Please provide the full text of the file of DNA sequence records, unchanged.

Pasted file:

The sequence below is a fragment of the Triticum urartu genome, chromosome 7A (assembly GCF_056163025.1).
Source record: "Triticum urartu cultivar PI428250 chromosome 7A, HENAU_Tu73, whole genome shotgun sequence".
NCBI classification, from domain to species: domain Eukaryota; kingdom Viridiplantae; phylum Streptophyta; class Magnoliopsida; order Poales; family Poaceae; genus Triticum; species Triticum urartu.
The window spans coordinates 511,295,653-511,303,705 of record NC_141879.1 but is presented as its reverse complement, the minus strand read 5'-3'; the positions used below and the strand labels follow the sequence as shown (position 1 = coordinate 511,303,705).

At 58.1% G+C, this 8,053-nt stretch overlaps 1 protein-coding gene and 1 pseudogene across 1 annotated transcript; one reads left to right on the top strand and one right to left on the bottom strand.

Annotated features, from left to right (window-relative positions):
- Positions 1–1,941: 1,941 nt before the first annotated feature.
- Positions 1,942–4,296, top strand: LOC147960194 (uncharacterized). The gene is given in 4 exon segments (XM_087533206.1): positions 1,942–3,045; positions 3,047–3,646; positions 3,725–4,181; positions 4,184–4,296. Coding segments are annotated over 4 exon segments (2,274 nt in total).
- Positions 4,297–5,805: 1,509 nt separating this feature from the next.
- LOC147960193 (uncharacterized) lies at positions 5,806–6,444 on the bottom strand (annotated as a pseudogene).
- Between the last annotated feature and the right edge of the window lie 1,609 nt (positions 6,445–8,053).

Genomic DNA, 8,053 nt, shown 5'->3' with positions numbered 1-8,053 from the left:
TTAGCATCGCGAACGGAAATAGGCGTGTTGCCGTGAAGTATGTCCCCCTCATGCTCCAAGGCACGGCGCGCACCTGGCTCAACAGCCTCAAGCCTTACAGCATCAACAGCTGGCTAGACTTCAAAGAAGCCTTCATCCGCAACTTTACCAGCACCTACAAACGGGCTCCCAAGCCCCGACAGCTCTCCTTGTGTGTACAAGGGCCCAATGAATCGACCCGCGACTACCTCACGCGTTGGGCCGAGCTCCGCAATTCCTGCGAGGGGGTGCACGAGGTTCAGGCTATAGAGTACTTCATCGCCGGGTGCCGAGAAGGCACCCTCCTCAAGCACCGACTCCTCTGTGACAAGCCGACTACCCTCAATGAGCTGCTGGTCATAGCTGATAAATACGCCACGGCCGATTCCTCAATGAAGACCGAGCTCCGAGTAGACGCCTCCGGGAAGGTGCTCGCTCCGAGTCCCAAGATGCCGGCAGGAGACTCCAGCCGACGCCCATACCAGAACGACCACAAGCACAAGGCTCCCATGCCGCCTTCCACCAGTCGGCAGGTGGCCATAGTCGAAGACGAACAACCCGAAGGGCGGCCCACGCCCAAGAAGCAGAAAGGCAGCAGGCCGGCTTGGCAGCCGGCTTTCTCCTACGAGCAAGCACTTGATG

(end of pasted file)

The sequence below is a fragment of the Triticum urartu genome, chromosome 7A (assembly GCF_056163025.1).
Source record: "Triticum urartu cultivar PI428250 chromosome 7A, HENAU_Tu73, whole genome shotgun sequence".
NCBI classification, from domain to species: domain Eukaryota; kingdom Viridiplantae; phylum Streptophyta; class Magnoliopsida; order Poales; family Poaceae; genus Triticum; species Triticum urartu.
The window spans coordinates 511,295,653-511,303,705 of record NC_141879.1 but is presented as its reverse complement, the minus strand read 5'-3'; the positions used below and the strand labels follow the sequence as shown (position 1 = coordinate 511,303,705).

At 58.1% G+C, this 8,053-nt stretch overlaps 1 protein-coding gene and 1 pseudogene across 1 annotated transcript; one reads left to right on the top strand and one right to left on the bottom strand.

Annotated features, from left to right (window-relative positions):
- Positions 1–1,941: 1,941 nt before the first annotated feature.
- Positions 1,942–4,296, top strand: LOC147960194 (uncharacterized). The gene is given in 4 exon segments (XM_087533206.1): positions 1,942–3,045; positions 3,047–3,646; positions 3,725–4,181; positions 4,184–4,296. Coding segments are annotated over 4 exon segments (2,274 nt in total).
- Positions 4,297–5,805: 1,509 nt separating this feature from the next.
- LOC147960193 (uncharacterized) lies at positions 5,806–6,444 on the bottom strand (annotated as a pseudogene).
- Between the last annotated feature and the right edge of the window lie 1,609 nt (positions 6,445–8,053).

Genomic DNA, 8,053 nt, shown 5'->3' with positions numbered 1-8,053 from the left:
TTAGCATCGCGAACGGAAATAGGCGTGTTGCCGTGAAGTATGTCCCCCTCATGCTCCAAGGCACGGCGCGCACCTGGCTCAACAGCCTCAAGCCTTACAGCATCAACAGCTGGCTAGACTTCAAAGAAGCCTTCATCCGCAACTTTACCAGCACCTACAAACGGGCTCCCAAGCCCCGACAGCTCTCCTTGTGTGTACAAGGGCCCAATGAATCGACCCGCGACTACCTCACGCGTTGGGCCGAGCTCCGCAATTCCTGCGAGGGGGTGCACGAGGTTCAGGCTATAGAGTACTTCATCGCCGGGTGCCGAGAAGGCACCCTCCTCAAGCACCGACTCCTCTGTGACAAGCCGACTACCCTCAATGAGCTGCTGGTCATAGCTGATAAATACGCCACGGCCGATTCCTCAATGAAGACCGAGCTCCGAGTAGACGCCTCCGGGAAGGTGCTCGCTCCGAGTCCCAAGATGCCGGCAGGAGACTCCAGCCGACGCCCATACCAGAACGACCACAAGCACAAGGCTCCCATGCCGCCTTCCACCAGTCGGCAGGTGGCCATAGTCGAAGACGAACAACCCGAAGGGCGGCCCACGCCCAAGAAGCAGAAAGGCAGCAGGCCGGCTTGGCAGCCGGCTTTCTCCTACGAGCAAGCACTTGATG